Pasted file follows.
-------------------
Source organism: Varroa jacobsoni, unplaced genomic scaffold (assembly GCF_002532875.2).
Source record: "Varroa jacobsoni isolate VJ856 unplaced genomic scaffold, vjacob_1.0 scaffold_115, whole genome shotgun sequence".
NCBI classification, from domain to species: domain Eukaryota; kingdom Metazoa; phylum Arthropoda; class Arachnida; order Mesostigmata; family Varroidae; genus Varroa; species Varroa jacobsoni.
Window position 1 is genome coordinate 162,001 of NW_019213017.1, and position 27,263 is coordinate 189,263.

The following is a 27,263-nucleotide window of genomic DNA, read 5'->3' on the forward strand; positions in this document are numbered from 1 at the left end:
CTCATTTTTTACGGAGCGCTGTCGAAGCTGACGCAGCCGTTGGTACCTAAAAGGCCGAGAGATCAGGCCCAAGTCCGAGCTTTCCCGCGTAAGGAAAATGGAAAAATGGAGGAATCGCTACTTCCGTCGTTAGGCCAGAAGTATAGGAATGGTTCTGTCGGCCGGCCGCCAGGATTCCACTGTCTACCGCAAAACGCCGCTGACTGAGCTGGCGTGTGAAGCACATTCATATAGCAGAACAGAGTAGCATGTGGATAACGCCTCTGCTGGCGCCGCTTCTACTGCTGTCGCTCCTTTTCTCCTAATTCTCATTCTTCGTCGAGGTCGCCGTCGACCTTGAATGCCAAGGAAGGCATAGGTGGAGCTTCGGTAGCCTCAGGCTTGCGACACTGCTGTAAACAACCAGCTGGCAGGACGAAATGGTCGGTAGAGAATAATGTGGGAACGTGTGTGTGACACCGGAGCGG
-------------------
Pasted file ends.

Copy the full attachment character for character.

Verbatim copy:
Source organism: Varroa jacobsoni, unplaced genomic scaffold (assembly GCF_002532875.2).
Source record: "Varroa jacobsoni isolate VJ856 unplaced genomic scaffold, vjacob_1.0 scaffold_115, whole genome shotgun sequence".
NCBI classification, from domain to species: domain Eukaryota; kingdom Metazoa; phylum Arthropoda; class Arachnida; order Mesostigmata; family Varroidae; genus Varroa; species Varroa jacobsoni.
Window position 1 is genome coordinate 162,001 of NW_019213017.1, and position 27,263 is coordinate 189,263.

The following is a 27,263-nucleotide window of genomic DNA, read 5'->3' on the forward strand; positions in this document are numbered from 1 at the left end:
CTCATTTTTTACGGAGCGCTGTCGAAGCTGACGCAGCCGTTGGTACCTAAAAGGCCGAGAGATCAGGCCCAAGTCCGAGCTTTCCCGCGTAAGGAAAATGGAAAAATGGAGGAATCGCTACTTCCGTCGTTAGGCCAGAAGTATAGGAATGGTTCTGTCGGCCGGCCGCCAGGATTCCACTGTCTACCGCAAAACGCCGCTGACTGAGCTGGCGTGTGAAGCACATTCATATAGCAGAACAGAGTAGCATGTGGATAACGCCTCTGCTGGCGCCGCTTCTACTGCTGTCGCTCCTTTTCTCCTAATTCTCATTCTTCGTCGAGGTCGCCGTCGACCTTGAATGCCAAGGAAGGCATAGGTGGAGCTTCGGTAGCCTCAGGCTTGCGACACTGCTGTAAACAACCAGCTGGCAGGACGAAATGGTCGGTAGAGAATAATGTGGGAACGTGTGTGTGACACCGGAGCGG